On 03/11/2017 05:23 AM, smaug wrote:
> On 03/10/2017 12:59 AM, Bobby Holley wrote:
>> At a high level, I think the goals here are good.
>> However, the tooling here needs to be top-notch for this to work, and the
>> standard approach of flipping on an MVP and dealing with the rest in
>> followup bugs isn't going to be acceptable for something so critical to our
>> productivity as landing code. The only reason more developers aren't
>> complaining about the MozReview+autoland workflow right now is that it's
>> The busiest and most-productive developers (ehsan, bz, dbaron, etc) tend
>> not to pay attention to new workflows because they have too much else on
>> their plate. The onus needs to be on the team deploying this to have the
>> highest-volume committers using the new system happily and voluntarily
>> before it becomes mandatory. That probably means that the team should not
>> have any deadline-oriented incentives to ship it before it's ready.
>> Also, getting rid of "r+ with comments" is a non-starter.
> FWIW, with my reviewer hat on, I think that is not true, _assuming_ there is a reliable interdiff for patches.
> And not only MozReview patches but for all the patches. (and MozReview interdiff isn't reliable, it has dataloss issues so it
> doesn't really count there.).
> I'd be ok to do a quick r+ if interdiff was working well.
But I could rephrase this differently. During the last couple of weeks I've been doing pretty much only reviews, again, so increasing reviewing time
significantly is a non-starter for me. If we can find more reviewers, great, if not, can we please figure out processes which make reviewing less
time consuming. I guess I'd wish positive answer to both these questions. (a quick r+ doesn't affect here much _if_ interdiff was working.)
Though, I do honestly think that our reviewing process would feel quite a bit better if everyone would always prioritize reviews over pretty much
everything else (some deadlines would be valid exceptions of this rule, then review queue could stay closed).
If that was happening, review requests might spread more evenly.
>> On Thu, Mar 9, 2017 at 1:53 PM, Mike Connor wrote:
>>> (please direct followups to dev-planning, cross-posting to governance,
>>> firefox-dev, dev-platform)
>>> Nearly 19 years after the creation of the Mozilla Project, commit access
>>> remains essentially the same as it has always been. We've evolved the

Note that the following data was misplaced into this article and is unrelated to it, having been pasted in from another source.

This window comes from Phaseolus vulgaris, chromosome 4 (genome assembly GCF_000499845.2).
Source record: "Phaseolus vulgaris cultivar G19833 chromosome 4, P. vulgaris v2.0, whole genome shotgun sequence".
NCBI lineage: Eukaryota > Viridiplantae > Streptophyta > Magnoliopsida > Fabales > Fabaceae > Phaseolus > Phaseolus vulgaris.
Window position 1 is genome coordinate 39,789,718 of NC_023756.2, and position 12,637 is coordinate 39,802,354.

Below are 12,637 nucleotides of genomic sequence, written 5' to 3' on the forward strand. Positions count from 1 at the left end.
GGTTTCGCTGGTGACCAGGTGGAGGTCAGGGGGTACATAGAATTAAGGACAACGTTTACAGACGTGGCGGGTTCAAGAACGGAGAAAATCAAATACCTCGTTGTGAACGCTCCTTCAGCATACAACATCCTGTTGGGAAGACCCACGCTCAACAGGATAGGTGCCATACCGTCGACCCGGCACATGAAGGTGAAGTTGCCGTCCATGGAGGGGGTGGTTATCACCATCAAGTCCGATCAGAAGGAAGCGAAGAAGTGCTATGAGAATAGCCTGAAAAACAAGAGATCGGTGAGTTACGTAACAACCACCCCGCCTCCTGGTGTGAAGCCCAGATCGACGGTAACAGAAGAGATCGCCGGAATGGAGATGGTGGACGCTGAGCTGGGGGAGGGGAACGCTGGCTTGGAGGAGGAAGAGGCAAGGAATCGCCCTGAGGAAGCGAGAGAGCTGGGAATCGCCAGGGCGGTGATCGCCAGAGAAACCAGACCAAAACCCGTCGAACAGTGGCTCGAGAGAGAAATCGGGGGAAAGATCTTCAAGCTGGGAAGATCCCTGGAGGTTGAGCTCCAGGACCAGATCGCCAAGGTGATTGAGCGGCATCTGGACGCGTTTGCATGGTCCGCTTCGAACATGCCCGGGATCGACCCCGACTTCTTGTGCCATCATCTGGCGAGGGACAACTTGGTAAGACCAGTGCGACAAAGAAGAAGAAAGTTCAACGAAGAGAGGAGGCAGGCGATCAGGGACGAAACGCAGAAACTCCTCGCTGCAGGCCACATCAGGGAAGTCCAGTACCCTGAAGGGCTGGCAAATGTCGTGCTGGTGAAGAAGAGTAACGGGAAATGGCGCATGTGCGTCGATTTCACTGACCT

>>> vouching process a number of times, CVS has long since been replaced by
>>> Mercurial & others, and we've taken some positive steps in terms of
>>> securing the commit process. And yet we've never touched the core idea of
>>> granting developers direct commit access to our most important
>>> repositories. After a large number of discussions since taking ownership
>>> over commit policy, I believe it is time for Mozilla to change that
>>> Before I get into the meat of the current proposal, I would like to outline
>>> a set of key goals for any change we make. These goals have been informed
>>> by a set of stakeholders from across the project including the engineering,
>>> security, release and QA teams. It's inevitable that any significant
>>> change will disrupt longstanding workflows. As a result, it is critical
>>> that we are all aligned on the goals of the change.
>>> I've identified the following goals as critical for a responsible commit
>>> access policy:
>>> - Compromising a single individual's credentials must not be sufficient
>>> to land malicious code into our products.
>>> - Two-factor auth must be a requirement for all users approving or
>>> pushing a change.
>>> - The change that gets pushed must be the same change that was approved.
>>> - Broken commits must be rejected automatically as a part of the commit
>>> In order to achieve these goals, I propose that we commit to making the
>>> following changes to all Firefox product repositories:
>>> - Direct commit access to repositories will be strictly limited to
>>> sheriffs and a subset of release engineering.
>>> - Any direct commits by these individuals will be limited to fixing
>>> bustage that automation misses and handling branch merges.
>>> - All other changes will go through an autoland-based workflow.
>>> - Developers commit to a staging repository, with scripting that
>>> connects the changeset to a Bugzilla attachment, and integrates
>>> with review
>>> - Reviewers and any other approvers interact with the changeset as
>>> today (including ReviewBoard if preferred), with Bugzilla flags as
>>> canonical source of truth.
>>> - Upon approval, the changeset will be pushed into autoland.
>>> - If the push is successful, the change is merged to mozilla-central,
>>> and the bug updated.
>>> I know this is a major change in practice from how we currently operate,
>>> and my ask is that we work together to understand the impact and concerns.
>>> If you find yourself disagreeing with the goals, let's have that discussion
>>> instead of arguing about the solution. If you agree with the goals, but
>>> not the solution, I'd love to hear alternative ideas for how we can achieve
>>> the outcomes outlined above.
>>> -- Mike
>>> dev-planning mailing list